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Amateur GardeningAmateur Gardening

Amateur Gardening

23-Mar-2019

Every week, Amateur Gardening is the first choice for both beginners and knowledgeable gardeners looking for advice and easy-to-follow practical features on growing flowers, trees, shrubs as well as fruit and vegetables. Be inspired, by our beautifully illustrated features covering plant and flower groups, both home grown and exotic, and take a sneak peek into some of the most beautiful private gardens around the country. Plus, every week we feature expert opinion and tips from some of gardening’s most influential exponents including Toby Buckland, Bob Flowerdew, Anne Swithinbank, Peter Seabrook and Jo Whittingham.

Land:
United Kingdom
Taal:
English
Uitgever:
Time Inc. (UK) Ltd
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51 Edities

IN DEZE EDITIE

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editorial

“Thank you to everyone who offered suggestions for an apple tree to replace the one in my garden that died. I was caught between a traditional variety like Newton Wonder, which many suggested, and trying a modern variety. In the end, reading Lesley Upton’s ‘Grow Something New for 2019Õ article (9 Feb) prompted me to get ‘Eden’ from Pomona Fruits. This is a cooker as well as an eater, and the flesh doesn’t discolour when cut, so it appears to be very versatile. It will be a while before I can let you know how it turns out, but I promise I will. My second ‘thank you’ is to all our subscribers – both regular and more recent members of the AG family, who contributed to a 30 per…

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plant a new perennial

1 Dig a hole wide and deep enough to accommodate your plant, then stand it in water for at least 30 minutes. 2 Carefully slide the plant out and check its roots are healthy, teasing out any that are circling or congested. 3 Get the plant in and then infill around it using soil mixed with compost, firming down as you go. 4 Water, then add a layer of well-rotted compost or manure around the roots to feed them and keep weeds at bay. …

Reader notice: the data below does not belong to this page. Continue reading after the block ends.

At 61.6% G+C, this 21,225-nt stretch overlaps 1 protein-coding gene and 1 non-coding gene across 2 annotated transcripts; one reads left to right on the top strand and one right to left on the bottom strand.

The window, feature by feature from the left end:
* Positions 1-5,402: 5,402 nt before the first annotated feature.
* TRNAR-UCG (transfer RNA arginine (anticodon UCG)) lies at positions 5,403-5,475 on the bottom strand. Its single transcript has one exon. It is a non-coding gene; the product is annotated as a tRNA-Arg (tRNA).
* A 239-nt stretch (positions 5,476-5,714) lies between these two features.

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make time for perennials

Top-dress and water container shrubs Check for new shoots Place plants on the soil to find the right arrangement Whether you’re planting, dividing or moving, spring is a good time to show your perennials some love NOW the weather is improving and the soil is warming up and drying out, it is time to pay attention to perennials. Most of these border mainstays will have died back in autumn and lain dormant through winter.This can take its toll, especially if the weather has been extremely cold or wet, and mature plants will need some TLC before they really spring back to life. Check more tender varieties, such as evergreen agapanthus, that you mulched in autumn. Their old foliage may be looking woebegone, but fresh new shoots should be coming…

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keep mature plants healthy

1 Make room for this year’s fresh growth by removing old, dead and damaged foliage and any flower heads left from last year, as they won’t mature. 2 Give mature plants a boost with a granular feed such as Growmore, Vitax Q4 or chicken manure pellets. Fork them in around the plant and water well. 3 De-congest your borders. Weed seedlings can be hoed down and left to rot; perennial weeds with sturdy taproots need complete removal. 4 It is easier to place plant supports now than later on in the season, when flowerheads are already starting to grow tall. …

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re-planting offsets

These knapweeds have seeded too close to the parent plant Make sure roots have enough room Some varieties self-seed freely too close to the parent plant. On the one hand, this can create a attractive clump of colour, but it can also lead to congestion and under-performance. Use a trowel to carefully lift the offsets from the ground, making sure their roots are undamaged.If there is a runner attaching the rooted juvenile to the parent, cut it using clean secateurs.Re-plant the offsets at the same depth as before, making sure their roots are all accommodated.Firm in and water well, and keep free of pests and weeds.…

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dividing overgrown perennial canterbury bells

1 Dig right round the plant, wider than the roots, and carefully lever it out of the ground and onto a board, tarpaulin or bin liner. 2 Chop the plant into segments using a spade or sharp knife. Make sure each piece has healthy roots and top growth. 3 Dig your planting holes and also enrich them with well-rotted organic matter and a handful of Growmore or a proprietary feed. 4 Settle the plant in the hole at the same depth as before. Infill with soil and compost, firming the soil to knock out air pockets. 5 Water generously, even if rain is due. If the forecast is set to be dry, make sure the plants don’t dry out while…

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